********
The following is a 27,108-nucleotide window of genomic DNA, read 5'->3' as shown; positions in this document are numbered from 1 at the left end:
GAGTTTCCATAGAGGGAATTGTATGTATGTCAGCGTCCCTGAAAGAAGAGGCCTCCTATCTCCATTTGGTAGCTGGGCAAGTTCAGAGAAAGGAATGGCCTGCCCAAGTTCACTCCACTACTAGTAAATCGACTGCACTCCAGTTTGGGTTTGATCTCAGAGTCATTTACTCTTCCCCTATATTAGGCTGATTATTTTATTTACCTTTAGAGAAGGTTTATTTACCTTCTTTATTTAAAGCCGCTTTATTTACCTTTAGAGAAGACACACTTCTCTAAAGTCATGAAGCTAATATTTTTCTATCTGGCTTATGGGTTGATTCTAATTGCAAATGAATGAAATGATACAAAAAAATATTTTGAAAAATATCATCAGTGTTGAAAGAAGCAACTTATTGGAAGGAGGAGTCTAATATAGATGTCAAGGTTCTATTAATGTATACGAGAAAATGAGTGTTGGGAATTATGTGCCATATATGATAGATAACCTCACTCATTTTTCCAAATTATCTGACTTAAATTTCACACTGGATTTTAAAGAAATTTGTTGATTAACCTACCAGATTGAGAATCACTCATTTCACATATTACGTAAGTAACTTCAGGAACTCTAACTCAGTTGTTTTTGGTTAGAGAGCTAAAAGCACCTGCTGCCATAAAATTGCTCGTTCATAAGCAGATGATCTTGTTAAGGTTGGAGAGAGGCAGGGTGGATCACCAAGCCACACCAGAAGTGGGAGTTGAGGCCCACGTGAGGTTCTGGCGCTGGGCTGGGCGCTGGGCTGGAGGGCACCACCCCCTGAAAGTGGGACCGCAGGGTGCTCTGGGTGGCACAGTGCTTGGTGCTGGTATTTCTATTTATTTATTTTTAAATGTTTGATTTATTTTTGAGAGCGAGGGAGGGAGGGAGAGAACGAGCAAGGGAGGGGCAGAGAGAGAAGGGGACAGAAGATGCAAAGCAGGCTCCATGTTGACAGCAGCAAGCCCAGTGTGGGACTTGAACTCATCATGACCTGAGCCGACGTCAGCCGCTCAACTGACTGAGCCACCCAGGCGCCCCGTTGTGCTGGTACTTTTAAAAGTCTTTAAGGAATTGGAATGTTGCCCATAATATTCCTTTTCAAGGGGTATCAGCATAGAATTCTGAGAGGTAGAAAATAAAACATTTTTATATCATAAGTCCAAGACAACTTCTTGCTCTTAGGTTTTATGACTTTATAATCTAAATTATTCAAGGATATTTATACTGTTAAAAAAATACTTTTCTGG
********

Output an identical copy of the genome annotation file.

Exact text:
The following is a 27,108-nucleotide window of genomic DNA, read 5'->3' as shown; positions in this document are numbered from 1 at the left end:
GAGTTTCCATAGAGGGAATTGTATGTATGTCAGCGTCCCTGAAAGAAGAGGCCTCCTATCTCCATTTGGTAGCTGGGCAAGTTCAGAGAAAGGAATGGCCTGCCCAAGTTCACTCCACTACTAGTAAATCGACTGCACTCCAGTTTGGGTTTGATCTCAGAGTCATTTACTCTTCCCCTATATTAGGCTGATTATTTTATTTACCTTTAGAGAAGGTTTATTTACCTTCTTTATTTAAAGCCGCTTTATTTACCTTTAGAGAAGACACACTTCTCTAAAGTCATGAAGCTAATATTTTTCTATCTGGCTTATGGGTTGATTCTAATTGCAAATGAATGAAATGATACAAAAAAATATTTTGAAAAATATCATCAGTGTTGAAAGAAGCAACTTATTGGAAGGAGGAGTCTAATATAGATGTCAAGGTTCTATTAATGTATACGAGAAAATGAGTGTTGGGAATTATGTGCCATATATGATAGATAACCTCACTCATTTTTCCAAATTATCTGACTTAAATTTCACACTGGATTTTAAAGAAATTTGTTGATTAACCTACCAGATTGAGAATCACTCATTTCACATATTACGTAAGTAACTTCAGGAACTCTAACTCAGTTGTTTTTGGTTAGAGAGCTAAAAGCACCTGCTGCCATAAAATTGCTCGTTCATAAGCAGATGATCTTGTTAAGGTTGGAGAGAGGCAGGGTGGATCACCAAGCCACACCAGAAGTGGGAGTTGAGGCCCACGTGAGGTTCTGGCGCTGGGCTGGGCGCTGGGCTGGAGGGCACCACCCCCTGAAAGTGGGACCGCAGGGTGCTCTGGGTGGCACAGTGCTTGGTGCTGGTATTTCTATTTATTTATTTTTAAATGTTTGATTTATTTTTGAGAGCGAGGGAGGGAGGGAGAGAACGAGCAAGGGAGGGGCAGAGAGAGAAGGGGACAGAAGATGCAAAGCAGGCTCCATGTTGACAGCAGCAAGCCCAGTGTGGGACTTGAACTCATCATGACCTGAGCCGACGTCAGCCGCTCAACTGACTGAGCCACCCAGGCGCCCCGTTGTGCTGGTACTTTTAAAAGTCTTTAAGGAATTGGAATGTTGCCCATAATATTCCTTTTCAAGGGGTATCAGCATAGAATTCTGAGAGGTAGAAAATAAAACATTTTTATATCATAAGTCCAAGACAACTTCTTGCTCTTAGGTTTTATGACTTTATAATCTAAATTATTCAAGGATATTTATACTGTTAAAAAAATACTTTTCTGG